If I understood correct the vendor estimates the certified capacity to have the ability to "pop" open and stay open until the pressure gets to about 93% of set pressure for gas/vapor and about 70% of set pressure for liquids. These values 93% and 70% have any basis? Where the pressure should be 93% of set pressure for gas/vapor?

 

When an engineer sizes a PSV, normally he/she calculated the inlet / outlet pipe sizes based on the famous criteria 3% and 10%. For this the required capacity is used. The required capacity is the relieving capacity, which is calculated differently for each overpressure scenario. And then, when the vendor provides the certified capacity, the inlet/outlet pipe sizes can be checked (if meets the criteria) for the certified capacity. Am I right?

 

The 93% (gas/vapor) and 70% (liquid) of set pressure is the approximate reseating pressure of a PSV, when pressure is reduced from a "wide open" flowing status.  The numbers I gave are industry experience numbers.  I do not know if they can be derived theoretically.

 

You are not right.

 

API 520 Part 2 says:

7.3.7.3 Flow Rates for Hydraulic Calculations
A good design practice is to use the PRV rated capacity (e.g., at 10 % overpressure) for inlet pressure drop calculations, since doing so does not constrain future operations and knowledge of the valve’s modulating behavior is not required.
 
PRV rated capacity = the mnfr's certified capacity.  PRV rated capacity is not the required capacity or worst case scenario sizing flow.
 
Definitions are critical during relief sizing/design.  


#7 panagiotis

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Posted 09 May 2024 - 04:07 AM

Hi Latexman,

Thanks it is clear now.

#8 fallah

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Posted 09 May 2024 - 08:41 AM

 

PRV rated capacity = the mnfr's certified capacity.  PRV rated capacity is not the required capacity or worst case scenario sizing flow.
 
Definitions are critical during relief sizing/design.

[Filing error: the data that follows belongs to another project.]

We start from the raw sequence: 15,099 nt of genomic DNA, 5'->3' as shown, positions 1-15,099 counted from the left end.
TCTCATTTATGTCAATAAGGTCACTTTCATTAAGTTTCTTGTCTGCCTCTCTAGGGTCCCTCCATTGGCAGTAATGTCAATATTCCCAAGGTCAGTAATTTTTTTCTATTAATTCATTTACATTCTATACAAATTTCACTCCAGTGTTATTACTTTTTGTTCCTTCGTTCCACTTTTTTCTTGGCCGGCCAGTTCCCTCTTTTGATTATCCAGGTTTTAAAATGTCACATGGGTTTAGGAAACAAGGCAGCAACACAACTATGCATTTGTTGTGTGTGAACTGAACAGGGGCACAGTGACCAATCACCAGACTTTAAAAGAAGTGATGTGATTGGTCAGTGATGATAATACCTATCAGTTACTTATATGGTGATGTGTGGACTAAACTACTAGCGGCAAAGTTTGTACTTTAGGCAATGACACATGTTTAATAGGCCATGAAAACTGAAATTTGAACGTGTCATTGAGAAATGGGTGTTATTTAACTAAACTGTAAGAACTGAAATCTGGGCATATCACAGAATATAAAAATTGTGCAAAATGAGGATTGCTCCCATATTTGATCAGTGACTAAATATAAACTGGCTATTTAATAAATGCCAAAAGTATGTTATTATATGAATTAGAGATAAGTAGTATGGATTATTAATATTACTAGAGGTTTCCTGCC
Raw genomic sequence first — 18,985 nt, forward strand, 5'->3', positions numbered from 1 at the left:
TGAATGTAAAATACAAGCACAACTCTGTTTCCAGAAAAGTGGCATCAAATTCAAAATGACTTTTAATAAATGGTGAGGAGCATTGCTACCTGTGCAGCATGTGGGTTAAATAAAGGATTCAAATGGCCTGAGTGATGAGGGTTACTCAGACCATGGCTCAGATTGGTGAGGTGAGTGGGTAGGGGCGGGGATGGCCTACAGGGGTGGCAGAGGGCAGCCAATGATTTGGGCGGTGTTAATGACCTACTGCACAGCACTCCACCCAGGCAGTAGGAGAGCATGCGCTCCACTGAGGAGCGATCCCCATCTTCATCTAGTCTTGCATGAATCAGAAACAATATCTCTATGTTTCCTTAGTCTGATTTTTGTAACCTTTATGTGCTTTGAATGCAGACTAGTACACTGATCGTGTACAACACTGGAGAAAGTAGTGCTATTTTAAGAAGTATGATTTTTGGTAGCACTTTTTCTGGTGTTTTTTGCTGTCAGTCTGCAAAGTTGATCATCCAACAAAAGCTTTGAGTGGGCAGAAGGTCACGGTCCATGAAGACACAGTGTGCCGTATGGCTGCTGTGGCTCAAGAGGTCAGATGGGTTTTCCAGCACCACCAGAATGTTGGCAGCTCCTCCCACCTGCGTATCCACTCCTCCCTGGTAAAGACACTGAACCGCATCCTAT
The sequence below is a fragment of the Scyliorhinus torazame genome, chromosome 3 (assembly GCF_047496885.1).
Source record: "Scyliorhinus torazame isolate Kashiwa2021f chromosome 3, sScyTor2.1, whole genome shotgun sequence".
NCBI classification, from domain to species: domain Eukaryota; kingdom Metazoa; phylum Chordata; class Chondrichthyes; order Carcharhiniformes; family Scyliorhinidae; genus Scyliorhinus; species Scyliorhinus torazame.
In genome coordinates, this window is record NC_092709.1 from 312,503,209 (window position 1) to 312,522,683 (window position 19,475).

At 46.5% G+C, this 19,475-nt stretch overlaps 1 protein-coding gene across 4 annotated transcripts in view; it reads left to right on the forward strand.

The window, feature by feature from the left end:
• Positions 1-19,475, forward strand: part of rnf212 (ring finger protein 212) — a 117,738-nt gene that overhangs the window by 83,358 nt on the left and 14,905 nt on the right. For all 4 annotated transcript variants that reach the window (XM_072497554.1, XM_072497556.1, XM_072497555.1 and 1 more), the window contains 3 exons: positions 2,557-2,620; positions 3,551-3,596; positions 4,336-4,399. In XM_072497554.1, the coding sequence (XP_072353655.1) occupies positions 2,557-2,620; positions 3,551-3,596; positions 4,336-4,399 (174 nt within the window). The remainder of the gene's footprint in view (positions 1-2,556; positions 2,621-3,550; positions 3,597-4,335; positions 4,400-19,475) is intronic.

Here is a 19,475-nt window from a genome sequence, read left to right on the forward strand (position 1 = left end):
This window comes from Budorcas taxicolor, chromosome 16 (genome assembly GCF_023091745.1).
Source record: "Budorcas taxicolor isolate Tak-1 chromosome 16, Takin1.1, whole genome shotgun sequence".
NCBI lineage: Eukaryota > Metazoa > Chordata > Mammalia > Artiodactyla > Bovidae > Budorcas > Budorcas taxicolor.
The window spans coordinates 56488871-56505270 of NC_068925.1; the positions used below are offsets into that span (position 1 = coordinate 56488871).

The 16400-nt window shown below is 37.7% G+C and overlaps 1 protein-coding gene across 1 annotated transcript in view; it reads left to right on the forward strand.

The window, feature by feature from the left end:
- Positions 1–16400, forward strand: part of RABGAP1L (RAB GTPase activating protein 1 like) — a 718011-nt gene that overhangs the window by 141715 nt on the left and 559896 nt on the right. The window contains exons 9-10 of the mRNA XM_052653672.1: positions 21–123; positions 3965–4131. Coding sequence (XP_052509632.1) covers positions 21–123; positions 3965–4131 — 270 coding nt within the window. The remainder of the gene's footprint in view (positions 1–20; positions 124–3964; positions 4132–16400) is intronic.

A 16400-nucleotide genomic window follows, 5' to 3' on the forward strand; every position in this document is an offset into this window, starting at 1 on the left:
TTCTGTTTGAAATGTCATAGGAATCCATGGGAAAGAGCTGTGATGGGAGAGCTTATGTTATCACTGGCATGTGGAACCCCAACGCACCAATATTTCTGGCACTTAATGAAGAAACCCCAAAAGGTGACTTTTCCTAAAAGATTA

But a main point for a PSV capacity is that: the "Certified Capacity" should always be higher than (at least equal to) the "Required Capacity"...



#9 panagiotis

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Posted 09 May 2024 - 04:32 PM

Hi Fallah,

 

Thanks! Good point. The first information that we have to size the inlet and outlet piping of the PSV is the required capacity. And then from the vendor we can get the certified capacity, which should be used for the sizing of the PSV.



#10 fallah

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Posted 09 May 2024 - 05:39 PM

Hi Fallah,

 

Thanks! Good point. The first information that we have to size the inlet and outlet piping of the PSV is the required capacity. And then from the vendor we can get the certified capacity, which should be used for the sizing of the PSV.

 

Hi,

 

When the vendor reports the certified capacity of a PSV it has already been sized by him/her based on the data sheet we provided, and we should check the vendor data sheet to be sure the certified capacity isn't less than required capacity had been reported in our initial data sheet.



#11 panagiotis

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Posted 10 May 2024 - 09:25 AM

Hi Fallah,

It is crystal clear now! Thanks!